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Thread: Don't need AntiVirus software

  1. #1
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    Default Don't need AntiVirus software

    Quote Originally Posted by drragostea View Post

    Oh... it's just classic when some people are under the impression that cleaning their registry with a generic cleaner will get rid of active and potential infections.
    And it's simply classic when someone believes they actually need AntiVirus software.


    Where do you think all these misconceptions come from? "Tech Boys" insisting that laymen get "AV Software" simply because it makes IT's job easier. Of course, since kindergarten we're taught "more is better" and people start doing "stupid things." And IT, somehow, gets stupider as well... mostly because IT refuses to "teach" the laymen so laymen become self proclaimed IT professionals (yay!).

    A common misconception about Anti-Malware is simply that you NEED IT, and you need alot of it. Why do you think that is (I partially blame Spybot along with everyone else, for this). Because no one "knows" what malware, or even spyware, is.

    So rumors fly, people die, and the recomidations are "update, update everyday, or your computer will get haxord", "check for malware at least once a week, twice a week or even more is better... or else your identity will be stolen!", "Get more scanners, you never know what one may miss and more is better!"

    Really now? After going on the internet I will get infected by spyware (*cough* tracking cookies *cough*) and this spyware will steal my identity? Simply clearing your cookies removes all the spyware the average user is likely to see... and the likelyhood of an intelligent user ever downloading malware is nil.


    But I seem to have sidetracked with spyware, these are VIRUS' more UBER than malware! They... ATTACK and HAXORZ!!!!!

    To analyze if you are at suspect for an attack by virus, answer these three questions

    A) Do you look at porn?
    B) Did you lie about the first question?
    C) How often do you lie?


    Email Virus' pose a simple alteration

    A) Do you really think your boss will be sending you an attachment entitled "Iloveyou.txt.vbs"?
    B) Do you typically open emails titled "Enchance your Sexual Image"?
    C) Do you look at porn?


    The "threat" exists only if you blindly open every attachment you get... but you STILL don't need an antivirus. "Resident Shield" should stop the majority of them (course 90% of people will probally just say "oh shut up" and run the virus anyways :p) as that protects against scripting events. Downloading an executable? You're on your own.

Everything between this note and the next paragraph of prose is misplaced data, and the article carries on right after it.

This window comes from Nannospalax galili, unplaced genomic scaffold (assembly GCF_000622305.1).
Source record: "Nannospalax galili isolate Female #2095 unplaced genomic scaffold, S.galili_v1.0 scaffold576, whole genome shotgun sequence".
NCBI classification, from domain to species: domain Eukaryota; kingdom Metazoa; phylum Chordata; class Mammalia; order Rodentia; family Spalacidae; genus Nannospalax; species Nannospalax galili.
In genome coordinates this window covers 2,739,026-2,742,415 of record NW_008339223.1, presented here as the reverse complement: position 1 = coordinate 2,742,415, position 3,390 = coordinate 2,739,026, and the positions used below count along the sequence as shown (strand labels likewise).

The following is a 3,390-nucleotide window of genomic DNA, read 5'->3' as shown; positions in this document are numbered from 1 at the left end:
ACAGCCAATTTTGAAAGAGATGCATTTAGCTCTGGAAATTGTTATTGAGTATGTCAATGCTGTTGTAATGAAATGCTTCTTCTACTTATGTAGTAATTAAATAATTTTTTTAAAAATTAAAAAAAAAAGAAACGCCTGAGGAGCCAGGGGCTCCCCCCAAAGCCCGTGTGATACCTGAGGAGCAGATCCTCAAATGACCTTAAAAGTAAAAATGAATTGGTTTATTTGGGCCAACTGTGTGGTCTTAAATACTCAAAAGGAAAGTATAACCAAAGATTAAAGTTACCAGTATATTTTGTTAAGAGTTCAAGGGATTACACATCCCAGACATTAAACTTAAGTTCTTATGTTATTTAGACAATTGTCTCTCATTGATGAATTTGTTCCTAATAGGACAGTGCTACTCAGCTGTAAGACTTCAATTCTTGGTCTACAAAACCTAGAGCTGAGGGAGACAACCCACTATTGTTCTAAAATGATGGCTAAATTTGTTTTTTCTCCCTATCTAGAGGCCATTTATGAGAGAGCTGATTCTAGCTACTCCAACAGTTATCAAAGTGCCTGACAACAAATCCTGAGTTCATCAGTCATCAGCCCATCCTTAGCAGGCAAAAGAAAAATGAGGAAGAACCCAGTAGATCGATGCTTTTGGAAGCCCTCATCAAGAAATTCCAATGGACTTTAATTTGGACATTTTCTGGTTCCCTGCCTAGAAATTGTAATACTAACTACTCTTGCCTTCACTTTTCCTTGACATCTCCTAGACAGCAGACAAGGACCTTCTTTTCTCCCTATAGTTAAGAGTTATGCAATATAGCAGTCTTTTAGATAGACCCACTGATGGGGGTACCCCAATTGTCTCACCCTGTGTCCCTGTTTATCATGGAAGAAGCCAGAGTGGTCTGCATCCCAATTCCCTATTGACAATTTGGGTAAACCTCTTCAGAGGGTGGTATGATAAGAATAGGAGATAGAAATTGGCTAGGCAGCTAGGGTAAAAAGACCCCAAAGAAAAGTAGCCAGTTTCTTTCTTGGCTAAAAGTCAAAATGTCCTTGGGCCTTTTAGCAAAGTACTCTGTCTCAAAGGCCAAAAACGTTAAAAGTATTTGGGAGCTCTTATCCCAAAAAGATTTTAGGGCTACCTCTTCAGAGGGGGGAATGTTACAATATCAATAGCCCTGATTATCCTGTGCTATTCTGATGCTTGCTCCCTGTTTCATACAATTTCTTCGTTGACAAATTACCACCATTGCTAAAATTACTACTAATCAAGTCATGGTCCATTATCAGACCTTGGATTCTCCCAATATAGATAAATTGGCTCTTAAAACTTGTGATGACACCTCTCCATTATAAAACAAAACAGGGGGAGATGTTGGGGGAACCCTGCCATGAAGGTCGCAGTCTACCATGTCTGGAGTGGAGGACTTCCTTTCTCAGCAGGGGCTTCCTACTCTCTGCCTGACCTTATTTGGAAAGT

Which brings us nicely together to state, AntiVirus is practically useless. With the exception of MSBLASTER (only one I know of... feel free to list others) all virus' are downloaded by the user... and EXECUTED by the user. Even Bonza Buddy was the result of user failure, the user disabled security because the site told him to... and bonza buddy downloaded and autoran.

    I mean, seriously... getting a virus is HARD :( you actually have to actively HUNT for them. But for some reason there is mass paranoia about getting one... the reason? Tech Boys and Spybot (and every other security tool)

    There is a unique type of malware (phisher?) that "pretends" it's like spybot, but only reports false positives. People fall into that play because of the results... they believe their computer is infected (which it is :D) and buy the software. Similarly, spybot reports TRACKING COOKIES, of all things, and since many people don't clear their cookies out... there are TONS of them. False Positives.

    Tracking Cookies are a practically harmless version of spyware... but users tend to react to having a page fill with red text... react very well.

    Now this is not a question whether or not to report the tracking cookies. I'm questioning the REASONING for reporting them. Having a separate tab to check cookies sounds more reasonable than pairing it with the "spyware / malware" search feature. (And yes, again, it is spyware... but it isn't going to harm you)